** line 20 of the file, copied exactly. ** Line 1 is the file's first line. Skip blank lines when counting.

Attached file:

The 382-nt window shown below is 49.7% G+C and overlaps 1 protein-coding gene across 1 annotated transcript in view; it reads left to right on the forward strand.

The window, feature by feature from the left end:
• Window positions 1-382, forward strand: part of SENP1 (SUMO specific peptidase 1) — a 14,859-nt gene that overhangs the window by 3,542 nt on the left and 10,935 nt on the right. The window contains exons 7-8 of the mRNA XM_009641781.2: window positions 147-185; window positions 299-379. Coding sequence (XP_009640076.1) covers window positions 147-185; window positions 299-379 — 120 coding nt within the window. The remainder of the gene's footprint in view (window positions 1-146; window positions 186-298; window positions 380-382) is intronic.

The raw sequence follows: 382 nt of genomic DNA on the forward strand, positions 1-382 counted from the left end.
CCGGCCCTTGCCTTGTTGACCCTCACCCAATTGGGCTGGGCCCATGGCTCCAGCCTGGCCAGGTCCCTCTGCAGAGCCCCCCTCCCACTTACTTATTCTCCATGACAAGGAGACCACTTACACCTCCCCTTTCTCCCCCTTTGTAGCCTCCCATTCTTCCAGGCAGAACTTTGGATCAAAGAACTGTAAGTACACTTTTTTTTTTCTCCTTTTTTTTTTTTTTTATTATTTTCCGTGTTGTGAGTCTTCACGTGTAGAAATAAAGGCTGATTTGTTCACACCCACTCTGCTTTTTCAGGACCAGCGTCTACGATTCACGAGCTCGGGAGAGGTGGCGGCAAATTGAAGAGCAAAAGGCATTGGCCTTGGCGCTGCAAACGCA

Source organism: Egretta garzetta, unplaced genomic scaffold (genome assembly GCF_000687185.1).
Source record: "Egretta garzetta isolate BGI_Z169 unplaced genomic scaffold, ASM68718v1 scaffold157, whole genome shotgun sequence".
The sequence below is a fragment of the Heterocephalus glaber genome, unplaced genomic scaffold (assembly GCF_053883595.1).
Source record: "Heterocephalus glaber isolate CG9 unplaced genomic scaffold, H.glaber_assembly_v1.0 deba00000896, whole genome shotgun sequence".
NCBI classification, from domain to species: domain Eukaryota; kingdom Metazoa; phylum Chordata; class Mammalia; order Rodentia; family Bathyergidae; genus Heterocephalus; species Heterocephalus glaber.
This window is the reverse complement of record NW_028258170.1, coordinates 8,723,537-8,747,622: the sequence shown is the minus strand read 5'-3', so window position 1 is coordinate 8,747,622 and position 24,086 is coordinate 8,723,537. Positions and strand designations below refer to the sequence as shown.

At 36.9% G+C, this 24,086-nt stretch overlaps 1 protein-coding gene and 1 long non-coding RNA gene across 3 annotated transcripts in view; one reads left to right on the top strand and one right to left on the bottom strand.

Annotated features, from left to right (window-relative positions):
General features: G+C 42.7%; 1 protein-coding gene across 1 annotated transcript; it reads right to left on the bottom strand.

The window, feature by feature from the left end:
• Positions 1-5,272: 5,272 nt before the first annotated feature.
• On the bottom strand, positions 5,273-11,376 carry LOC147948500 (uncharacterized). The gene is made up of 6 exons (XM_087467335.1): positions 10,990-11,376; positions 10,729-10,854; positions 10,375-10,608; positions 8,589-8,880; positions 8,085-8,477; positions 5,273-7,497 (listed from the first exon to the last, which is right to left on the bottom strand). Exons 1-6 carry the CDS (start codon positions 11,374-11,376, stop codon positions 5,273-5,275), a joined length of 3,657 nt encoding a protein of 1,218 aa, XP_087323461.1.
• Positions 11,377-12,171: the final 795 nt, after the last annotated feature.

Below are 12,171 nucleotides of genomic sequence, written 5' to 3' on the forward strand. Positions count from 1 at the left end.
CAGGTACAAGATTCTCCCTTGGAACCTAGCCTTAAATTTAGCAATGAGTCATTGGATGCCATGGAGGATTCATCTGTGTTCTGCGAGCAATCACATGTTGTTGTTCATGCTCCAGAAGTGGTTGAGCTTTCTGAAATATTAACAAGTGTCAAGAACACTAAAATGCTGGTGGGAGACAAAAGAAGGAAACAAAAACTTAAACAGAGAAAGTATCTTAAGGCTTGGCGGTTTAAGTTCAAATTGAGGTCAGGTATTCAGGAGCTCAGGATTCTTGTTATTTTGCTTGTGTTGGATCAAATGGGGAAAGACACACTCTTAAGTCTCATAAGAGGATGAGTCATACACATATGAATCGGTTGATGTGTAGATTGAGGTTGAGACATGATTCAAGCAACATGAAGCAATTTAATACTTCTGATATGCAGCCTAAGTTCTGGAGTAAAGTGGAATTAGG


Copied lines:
CAGGTACAAGATTCTCCCTTGGAACCTAGCCTTAAATTTAGCAATGAGTCATTGGATGCCATGGAGGATTCATCTGTGTTCTGCGAGCAATCACATGTTGTTGTTCATGCTCCAGAAGTGGTTGAGCTTTCTGAAATATTAACAAGTGTCAAGAACACTAAAATGCTGGTGGGAGACAAAAGAAGGAAACAAAAACTTAAACAGAGAAAGTATCTTAAGGCTTGGCGGTTTAAGTTCAAATTGAGGTCAGGTATTCAGGAGCTCAGGATTCTTGTTATTTTGCTTGTGTTGGATCAAATGGGGAAAGACACACTCTTAAGTCTCATAAGAGGATGAGTCATACACATATGAATCGGTTGATGTGTAGATTGAGGTTGAGACATGATTCAAGCAACATGAAGCAATTTAATACTTCTGATATGCAGCCTAAGTTCTGGAGTAAAGTGGAATTAGG